It is tempting to assume that Pierce Butler would be the typical villain in the telling of this story, but it is his well-rounded and objective characterization that piqued the interest of Keith Carradine. "Pierce is a man who didn't have the resolve or sensitivity to understand the ramifications of his actions," says Carradine. "He was not evil, nor was he enlightened. He simply accepted the facts of life as they were at that time. Suddenly, he inherits this large plantation, and undertakes to run it in the practiced manner of the day. It was an enormous responsibility, and, with it, the chance to do something good and noble. But, through a lack of vision or courage, he failed. The undoli-ig of this character is tragic and pitiful because of that lost opportunity."

Seymour agrees, "Pierce was in some sense a slave to his own culture. The plantation was handed down to him with a heavy burden of family tradition. He found himself trapped by the task, just as Fanny was trapped by her marriage."

As a period piece, the film required an enormous quantity of vintage clothing. Costume designer Cheri Ingle, who previously worked with Jane Seymour on "Dr. Quinn, Medicine Woman," created nearly 400 costumes, including 49 for Seymour alone. Ingle purchased many of her clothes from Angels in London, and did a substantial amount of shopping for collars, shawls, coats and jewelry from various antique stores in Bath, England and Toronto.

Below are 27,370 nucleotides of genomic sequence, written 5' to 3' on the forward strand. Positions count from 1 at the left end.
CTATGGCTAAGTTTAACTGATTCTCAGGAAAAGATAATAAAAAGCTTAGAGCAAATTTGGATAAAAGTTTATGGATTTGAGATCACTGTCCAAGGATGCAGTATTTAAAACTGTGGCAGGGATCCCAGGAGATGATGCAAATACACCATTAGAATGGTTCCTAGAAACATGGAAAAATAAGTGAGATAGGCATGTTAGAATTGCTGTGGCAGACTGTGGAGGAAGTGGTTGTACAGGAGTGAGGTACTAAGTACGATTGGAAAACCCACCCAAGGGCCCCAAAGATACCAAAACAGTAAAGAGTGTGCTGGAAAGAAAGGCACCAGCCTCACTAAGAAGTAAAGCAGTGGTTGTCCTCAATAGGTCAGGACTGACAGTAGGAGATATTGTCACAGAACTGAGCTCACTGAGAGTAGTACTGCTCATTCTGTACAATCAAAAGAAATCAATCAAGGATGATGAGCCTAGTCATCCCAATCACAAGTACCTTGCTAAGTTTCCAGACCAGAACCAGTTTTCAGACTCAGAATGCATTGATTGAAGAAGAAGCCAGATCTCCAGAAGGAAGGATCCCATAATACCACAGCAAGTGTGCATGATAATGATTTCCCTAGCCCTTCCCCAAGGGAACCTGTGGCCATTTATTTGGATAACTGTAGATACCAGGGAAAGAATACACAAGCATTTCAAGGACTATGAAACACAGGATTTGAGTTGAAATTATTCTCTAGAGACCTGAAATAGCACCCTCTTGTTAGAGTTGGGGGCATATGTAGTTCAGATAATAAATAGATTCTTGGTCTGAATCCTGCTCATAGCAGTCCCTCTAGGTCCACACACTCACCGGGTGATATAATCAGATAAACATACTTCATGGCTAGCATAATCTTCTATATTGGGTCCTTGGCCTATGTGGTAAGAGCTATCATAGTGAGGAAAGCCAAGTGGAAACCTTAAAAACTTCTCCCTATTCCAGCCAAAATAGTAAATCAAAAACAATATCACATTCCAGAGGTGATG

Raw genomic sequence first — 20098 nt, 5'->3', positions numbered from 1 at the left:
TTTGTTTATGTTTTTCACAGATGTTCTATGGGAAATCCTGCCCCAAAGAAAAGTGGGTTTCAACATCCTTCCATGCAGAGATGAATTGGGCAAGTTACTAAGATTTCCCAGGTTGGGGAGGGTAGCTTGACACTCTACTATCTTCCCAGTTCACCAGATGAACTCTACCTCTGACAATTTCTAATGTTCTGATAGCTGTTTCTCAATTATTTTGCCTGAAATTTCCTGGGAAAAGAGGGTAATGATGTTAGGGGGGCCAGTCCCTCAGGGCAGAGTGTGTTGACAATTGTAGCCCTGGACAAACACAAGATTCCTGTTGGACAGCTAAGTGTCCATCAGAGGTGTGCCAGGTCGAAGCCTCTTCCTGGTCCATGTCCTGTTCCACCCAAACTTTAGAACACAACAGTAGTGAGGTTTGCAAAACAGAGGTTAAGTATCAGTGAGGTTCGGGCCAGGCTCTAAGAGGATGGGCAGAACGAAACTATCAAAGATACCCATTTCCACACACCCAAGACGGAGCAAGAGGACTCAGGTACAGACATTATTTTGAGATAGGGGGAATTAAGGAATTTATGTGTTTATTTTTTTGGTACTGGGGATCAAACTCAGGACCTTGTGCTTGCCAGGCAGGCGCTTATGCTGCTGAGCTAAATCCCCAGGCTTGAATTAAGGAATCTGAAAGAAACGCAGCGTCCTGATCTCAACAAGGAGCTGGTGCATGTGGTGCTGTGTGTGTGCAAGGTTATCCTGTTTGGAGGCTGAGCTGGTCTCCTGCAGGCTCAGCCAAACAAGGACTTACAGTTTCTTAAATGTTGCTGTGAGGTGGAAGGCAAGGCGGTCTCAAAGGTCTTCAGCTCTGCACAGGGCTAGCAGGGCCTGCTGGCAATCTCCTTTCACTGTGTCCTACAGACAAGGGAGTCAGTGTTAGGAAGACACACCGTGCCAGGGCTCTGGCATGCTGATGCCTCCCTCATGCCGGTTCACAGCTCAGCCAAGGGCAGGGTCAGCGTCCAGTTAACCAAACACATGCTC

"Jane and I combined our personal jewelry collections for her to wear in the film, and she goes through a substantial amount of costume changes," says Ingle. "Even when toiling on the plantation, Kemble took care to dress nicely. She was, after all, still British."

Production was completed on ENSLAVEMENT on August 18th, 1999 with the final day's shooting occurring on a soundstage -- the only day's work not shot on location.

Remarks producer Paul Taublieb, "This film is a love story set against what I consider to be the American holocaust. And it's told from the perspective of a extraordinary woman who was not just willing, but compelled, to risk everything she had to bring it to an end."

James Keach adds, "Fanny was an upper-class white woman who identified her own enslavement with the plight of black people and understood that no one, regardless of gender, color or religion, should be subjugated. To even speak out against a husband, much less get divorced, was unheard of in that time. She did it because she was detern-dned to break free of her chains and help others do the same."

For Jane Seymour, playing a British actress from another era had obvious appeal. But the reason she identified so strongly with Kemble struck a much deeper chord.

"I remember a long time ago feeling there has to be more to life than being in the movies and on television. So I tried to bring more into my life with a fancily and charitable causes. Fanny Kemble must have experienced that same longing, to involve her life in something more than the theater. So she took a giant leap into another country, another culture, a place that must have seemed like another world. It took great courage. This is a story of someone who had the will to make a differences.